Noctilucent Clouds are Missing

Dec. 28, 2020: Something strange is happening 50 miles above Antarctica. Or rather, not happening. Noctilucent clouds (NLCs), which normally blanket the frozen continent in December, are almost completely missing. These images from NASA’s AIM spacecraft compare Christmas Eve 2019 with Christmas Eve 2020:

“The comparison really is astounding,” says Cora Randall of the University of Colorado’s Laboratory for Atmospheric and Space Physics. “Noctilucent cloud frequencies are close to zero this year.”

NLCs are Earth’s highest clouds. They form when summertime wisps of water vapor rise up from the poles to the edge of space. Water crystallizing around specks of meteor dust 83 km (~50 miles) above Earth’s surface creates beautiful electric-blue structures, typically visible from November to February in the south, and May to August in the north.

A crucial point: Noctilucent clouds form during summer. And that’s the problem. Although summer officially started in Antarctica one week ago, the southern stratosphere still seems to think it’s winter. In particular, the stratospheric polar vortex, which should be breaking up around now, is stubbornly hanging on. The polar vortex chokes off gravity waves, which would normally carry water vapor into the upper atmosphere. Without water vapor, NLCs cannot form.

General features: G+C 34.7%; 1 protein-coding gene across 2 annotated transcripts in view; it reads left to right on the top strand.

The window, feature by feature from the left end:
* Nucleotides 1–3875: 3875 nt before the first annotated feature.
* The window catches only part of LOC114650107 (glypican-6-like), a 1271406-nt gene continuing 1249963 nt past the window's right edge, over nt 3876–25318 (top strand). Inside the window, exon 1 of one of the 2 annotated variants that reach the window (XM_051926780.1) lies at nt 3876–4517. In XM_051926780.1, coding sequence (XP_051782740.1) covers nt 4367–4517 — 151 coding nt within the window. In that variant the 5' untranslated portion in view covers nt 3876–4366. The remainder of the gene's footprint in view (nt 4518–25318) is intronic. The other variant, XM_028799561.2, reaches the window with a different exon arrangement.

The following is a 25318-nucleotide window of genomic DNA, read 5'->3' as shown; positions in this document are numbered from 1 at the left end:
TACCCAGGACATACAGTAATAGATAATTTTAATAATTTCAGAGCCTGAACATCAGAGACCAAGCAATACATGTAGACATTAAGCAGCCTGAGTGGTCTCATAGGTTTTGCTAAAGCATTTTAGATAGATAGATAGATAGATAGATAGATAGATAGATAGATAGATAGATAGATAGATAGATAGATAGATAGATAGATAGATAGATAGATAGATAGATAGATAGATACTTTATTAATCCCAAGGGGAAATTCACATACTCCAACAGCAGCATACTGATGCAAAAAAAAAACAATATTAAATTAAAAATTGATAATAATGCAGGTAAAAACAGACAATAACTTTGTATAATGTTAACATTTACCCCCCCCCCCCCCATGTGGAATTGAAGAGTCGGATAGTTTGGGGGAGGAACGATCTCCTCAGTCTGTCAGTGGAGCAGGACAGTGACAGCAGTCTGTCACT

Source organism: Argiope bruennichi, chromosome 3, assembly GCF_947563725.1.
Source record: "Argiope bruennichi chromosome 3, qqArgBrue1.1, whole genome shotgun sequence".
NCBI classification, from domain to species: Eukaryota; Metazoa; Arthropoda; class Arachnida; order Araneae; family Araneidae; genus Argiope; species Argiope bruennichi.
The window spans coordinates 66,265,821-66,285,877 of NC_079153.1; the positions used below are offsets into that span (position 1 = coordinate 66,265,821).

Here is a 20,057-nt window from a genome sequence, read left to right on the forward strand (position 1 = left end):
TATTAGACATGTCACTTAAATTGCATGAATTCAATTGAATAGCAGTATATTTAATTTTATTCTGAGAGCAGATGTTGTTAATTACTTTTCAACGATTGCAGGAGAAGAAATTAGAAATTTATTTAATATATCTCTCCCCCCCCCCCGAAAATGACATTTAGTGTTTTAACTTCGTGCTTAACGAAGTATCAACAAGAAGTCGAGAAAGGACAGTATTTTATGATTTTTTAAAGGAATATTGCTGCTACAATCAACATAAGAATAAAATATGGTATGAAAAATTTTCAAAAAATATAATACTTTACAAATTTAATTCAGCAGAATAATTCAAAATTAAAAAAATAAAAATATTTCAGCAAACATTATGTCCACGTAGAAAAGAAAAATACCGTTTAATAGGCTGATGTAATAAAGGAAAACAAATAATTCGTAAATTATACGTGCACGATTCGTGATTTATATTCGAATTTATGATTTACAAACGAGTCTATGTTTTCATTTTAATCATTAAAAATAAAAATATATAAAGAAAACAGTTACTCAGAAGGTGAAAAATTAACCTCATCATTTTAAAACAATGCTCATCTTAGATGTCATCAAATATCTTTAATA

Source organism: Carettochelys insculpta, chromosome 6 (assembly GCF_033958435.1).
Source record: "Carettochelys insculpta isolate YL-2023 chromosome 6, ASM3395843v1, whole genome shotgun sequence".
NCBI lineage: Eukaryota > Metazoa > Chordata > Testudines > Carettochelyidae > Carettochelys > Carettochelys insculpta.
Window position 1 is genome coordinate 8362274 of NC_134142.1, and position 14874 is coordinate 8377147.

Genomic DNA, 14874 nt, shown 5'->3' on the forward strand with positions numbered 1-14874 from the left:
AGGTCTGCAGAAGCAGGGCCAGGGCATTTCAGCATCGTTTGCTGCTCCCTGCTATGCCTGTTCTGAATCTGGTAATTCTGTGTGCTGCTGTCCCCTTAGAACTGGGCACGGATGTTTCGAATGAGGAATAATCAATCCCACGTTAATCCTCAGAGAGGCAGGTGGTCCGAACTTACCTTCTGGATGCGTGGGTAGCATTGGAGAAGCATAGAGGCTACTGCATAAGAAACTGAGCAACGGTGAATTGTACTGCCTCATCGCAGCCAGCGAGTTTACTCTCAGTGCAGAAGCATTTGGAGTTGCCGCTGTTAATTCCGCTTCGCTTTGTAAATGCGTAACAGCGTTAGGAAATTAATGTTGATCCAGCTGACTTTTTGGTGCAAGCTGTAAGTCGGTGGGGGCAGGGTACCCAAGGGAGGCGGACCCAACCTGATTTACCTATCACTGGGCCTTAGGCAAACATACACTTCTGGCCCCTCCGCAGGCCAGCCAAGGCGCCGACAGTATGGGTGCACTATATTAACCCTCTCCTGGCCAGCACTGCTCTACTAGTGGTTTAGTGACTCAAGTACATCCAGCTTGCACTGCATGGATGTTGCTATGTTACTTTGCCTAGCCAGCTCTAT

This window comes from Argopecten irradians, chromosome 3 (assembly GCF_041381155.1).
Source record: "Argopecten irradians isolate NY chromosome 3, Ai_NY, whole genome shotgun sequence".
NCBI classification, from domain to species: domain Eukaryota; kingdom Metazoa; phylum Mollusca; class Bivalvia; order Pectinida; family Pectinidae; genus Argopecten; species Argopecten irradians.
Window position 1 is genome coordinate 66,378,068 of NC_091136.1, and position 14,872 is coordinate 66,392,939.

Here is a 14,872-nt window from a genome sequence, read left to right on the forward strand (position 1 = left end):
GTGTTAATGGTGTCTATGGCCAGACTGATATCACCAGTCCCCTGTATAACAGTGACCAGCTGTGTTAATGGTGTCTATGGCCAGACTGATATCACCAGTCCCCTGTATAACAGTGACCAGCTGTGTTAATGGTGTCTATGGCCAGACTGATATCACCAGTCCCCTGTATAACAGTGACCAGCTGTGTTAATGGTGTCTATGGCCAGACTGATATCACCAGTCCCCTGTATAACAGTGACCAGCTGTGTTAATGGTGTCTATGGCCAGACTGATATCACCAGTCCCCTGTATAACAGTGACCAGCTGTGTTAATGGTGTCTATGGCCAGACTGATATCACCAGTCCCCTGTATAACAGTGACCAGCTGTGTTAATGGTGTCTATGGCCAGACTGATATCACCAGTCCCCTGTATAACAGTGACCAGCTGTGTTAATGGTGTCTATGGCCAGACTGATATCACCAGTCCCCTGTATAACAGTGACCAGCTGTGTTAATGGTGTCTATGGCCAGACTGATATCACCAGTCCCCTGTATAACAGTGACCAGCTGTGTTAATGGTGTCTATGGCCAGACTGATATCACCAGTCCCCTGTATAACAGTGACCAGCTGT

Above: These plots of ozone hole size and zonal wind speed highlight unusual conditions in the southern stratosphere in Dec. 2020.

“The southern hemisphere stratosphere is very unusual this year,” says Randall. “The ozone hole is exceptionally large, until recently zonal winds have been blowing in the wrong direction, and overall the stratosphere is much more ‘winter-like’ than it should be in December.”

Eventually, the stratosphere will shift into its summer-like state, and NLCs can begin to blossom. But when? Researchers don’t know. If the clouds remain suppressed only one more week, it will break previous records of low NLC activity in the southern hemisphere. Stay tuned for updates right here on Spaceweather.com.